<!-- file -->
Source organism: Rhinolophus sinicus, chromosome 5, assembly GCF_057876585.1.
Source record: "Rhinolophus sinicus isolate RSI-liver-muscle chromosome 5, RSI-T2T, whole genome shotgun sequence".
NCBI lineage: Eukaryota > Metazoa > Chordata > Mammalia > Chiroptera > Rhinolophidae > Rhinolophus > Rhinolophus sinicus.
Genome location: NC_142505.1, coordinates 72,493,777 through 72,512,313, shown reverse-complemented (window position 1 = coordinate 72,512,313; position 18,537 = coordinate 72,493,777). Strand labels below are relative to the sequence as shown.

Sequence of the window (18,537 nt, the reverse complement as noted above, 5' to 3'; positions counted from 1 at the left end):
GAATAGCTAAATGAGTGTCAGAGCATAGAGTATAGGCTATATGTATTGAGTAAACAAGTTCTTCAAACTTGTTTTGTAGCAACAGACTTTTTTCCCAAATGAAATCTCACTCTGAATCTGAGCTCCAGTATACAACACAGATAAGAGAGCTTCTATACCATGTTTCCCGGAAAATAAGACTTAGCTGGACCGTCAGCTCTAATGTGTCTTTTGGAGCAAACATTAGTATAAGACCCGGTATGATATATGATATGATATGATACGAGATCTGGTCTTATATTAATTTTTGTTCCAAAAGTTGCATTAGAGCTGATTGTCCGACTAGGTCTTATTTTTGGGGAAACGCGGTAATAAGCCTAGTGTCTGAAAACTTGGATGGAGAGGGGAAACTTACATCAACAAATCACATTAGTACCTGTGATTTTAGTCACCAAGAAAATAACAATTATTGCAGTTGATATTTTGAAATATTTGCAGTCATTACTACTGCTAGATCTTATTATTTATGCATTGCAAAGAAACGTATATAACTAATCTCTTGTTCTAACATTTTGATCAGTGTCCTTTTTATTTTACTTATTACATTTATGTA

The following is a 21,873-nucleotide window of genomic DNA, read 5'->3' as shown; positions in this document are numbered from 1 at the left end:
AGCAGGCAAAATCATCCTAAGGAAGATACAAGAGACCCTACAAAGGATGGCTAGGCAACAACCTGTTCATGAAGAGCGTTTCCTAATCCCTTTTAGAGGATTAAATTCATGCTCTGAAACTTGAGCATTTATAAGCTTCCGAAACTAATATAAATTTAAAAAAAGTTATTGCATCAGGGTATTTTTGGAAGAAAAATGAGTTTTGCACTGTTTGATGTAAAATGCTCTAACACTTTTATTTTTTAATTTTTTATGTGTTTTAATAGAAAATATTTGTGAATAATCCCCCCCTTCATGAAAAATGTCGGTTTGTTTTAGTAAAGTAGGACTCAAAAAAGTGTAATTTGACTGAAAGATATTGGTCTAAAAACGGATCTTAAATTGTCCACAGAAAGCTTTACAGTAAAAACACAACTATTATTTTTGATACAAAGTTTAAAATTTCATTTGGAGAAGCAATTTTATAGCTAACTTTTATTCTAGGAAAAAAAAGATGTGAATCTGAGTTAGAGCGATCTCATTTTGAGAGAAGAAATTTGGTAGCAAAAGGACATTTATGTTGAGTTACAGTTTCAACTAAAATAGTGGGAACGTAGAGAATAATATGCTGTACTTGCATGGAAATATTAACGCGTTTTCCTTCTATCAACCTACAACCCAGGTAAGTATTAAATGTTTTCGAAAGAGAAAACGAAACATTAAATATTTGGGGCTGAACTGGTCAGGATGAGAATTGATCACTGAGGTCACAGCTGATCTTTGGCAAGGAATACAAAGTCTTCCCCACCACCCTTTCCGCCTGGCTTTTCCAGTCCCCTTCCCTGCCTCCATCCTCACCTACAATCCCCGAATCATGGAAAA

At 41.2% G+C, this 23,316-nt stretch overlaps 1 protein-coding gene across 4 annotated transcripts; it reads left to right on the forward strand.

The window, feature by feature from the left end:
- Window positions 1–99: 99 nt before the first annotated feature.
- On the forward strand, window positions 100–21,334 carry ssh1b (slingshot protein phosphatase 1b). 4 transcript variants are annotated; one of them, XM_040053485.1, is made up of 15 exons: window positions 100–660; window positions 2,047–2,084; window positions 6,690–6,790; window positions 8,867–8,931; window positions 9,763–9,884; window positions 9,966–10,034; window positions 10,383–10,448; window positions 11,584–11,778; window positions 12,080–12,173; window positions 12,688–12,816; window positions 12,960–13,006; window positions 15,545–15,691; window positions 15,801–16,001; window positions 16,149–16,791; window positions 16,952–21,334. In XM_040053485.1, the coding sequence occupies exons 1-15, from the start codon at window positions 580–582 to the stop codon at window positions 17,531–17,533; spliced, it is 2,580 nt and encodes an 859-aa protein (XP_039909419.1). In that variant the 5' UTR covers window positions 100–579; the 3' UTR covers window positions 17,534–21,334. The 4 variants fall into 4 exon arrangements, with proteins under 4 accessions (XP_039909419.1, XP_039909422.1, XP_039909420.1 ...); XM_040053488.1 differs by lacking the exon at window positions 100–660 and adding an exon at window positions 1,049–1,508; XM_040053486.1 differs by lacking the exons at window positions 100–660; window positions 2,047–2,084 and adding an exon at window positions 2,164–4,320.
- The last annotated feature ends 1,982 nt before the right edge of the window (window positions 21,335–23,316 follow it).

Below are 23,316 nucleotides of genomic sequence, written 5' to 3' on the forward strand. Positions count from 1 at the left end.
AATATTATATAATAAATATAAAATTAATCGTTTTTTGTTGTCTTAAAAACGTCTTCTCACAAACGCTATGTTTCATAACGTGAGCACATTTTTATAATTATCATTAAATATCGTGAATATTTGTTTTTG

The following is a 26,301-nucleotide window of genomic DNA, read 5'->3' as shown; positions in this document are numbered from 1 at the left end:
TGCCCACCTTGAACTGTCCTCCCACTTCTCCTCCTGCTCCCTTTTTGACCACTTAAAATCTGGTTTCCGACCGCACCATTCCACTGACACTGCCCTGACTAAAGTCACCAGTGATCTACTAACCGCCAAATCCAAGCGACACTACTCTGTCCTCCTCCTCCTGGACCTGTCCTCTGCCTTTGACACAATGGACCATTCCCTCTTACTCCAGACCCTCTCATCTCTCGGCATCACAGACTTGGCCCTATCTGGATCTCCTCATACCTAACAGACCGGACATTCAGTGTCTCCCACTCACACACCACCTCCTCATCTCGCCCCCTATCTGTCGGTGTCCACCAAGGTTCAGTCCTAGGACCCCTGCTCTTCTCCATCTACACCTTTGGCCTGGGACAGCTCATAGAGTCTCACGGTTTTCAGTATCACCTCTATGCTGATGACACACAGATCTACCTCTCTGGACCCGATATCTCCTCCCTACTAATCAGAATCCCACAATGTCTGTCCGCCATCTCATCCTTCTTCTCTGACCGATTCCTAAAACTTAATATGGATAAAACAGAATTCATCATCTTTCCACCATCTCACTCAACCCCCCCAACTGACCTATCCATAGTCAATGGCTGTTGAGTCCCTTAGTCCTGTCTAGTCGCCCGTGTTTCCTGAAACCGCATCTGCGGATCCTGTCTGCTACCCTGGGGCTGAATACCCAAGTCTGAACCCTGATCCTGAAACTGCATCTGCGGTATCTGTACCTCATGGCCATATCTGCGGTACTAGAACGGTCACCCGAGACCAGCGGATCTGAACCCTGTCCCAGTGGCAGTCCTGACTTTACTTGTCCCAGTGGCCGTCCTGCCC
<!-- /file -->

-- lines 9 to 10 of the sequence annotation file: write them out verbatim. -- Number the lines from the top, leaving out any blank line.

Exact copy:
At 41.2% G+C, this 23,316-nt stretch overlaps 1 protein-coding gene across 4 annotated transcripts; it reads left to right on the forward strand.

The window, feature by feature from the left end: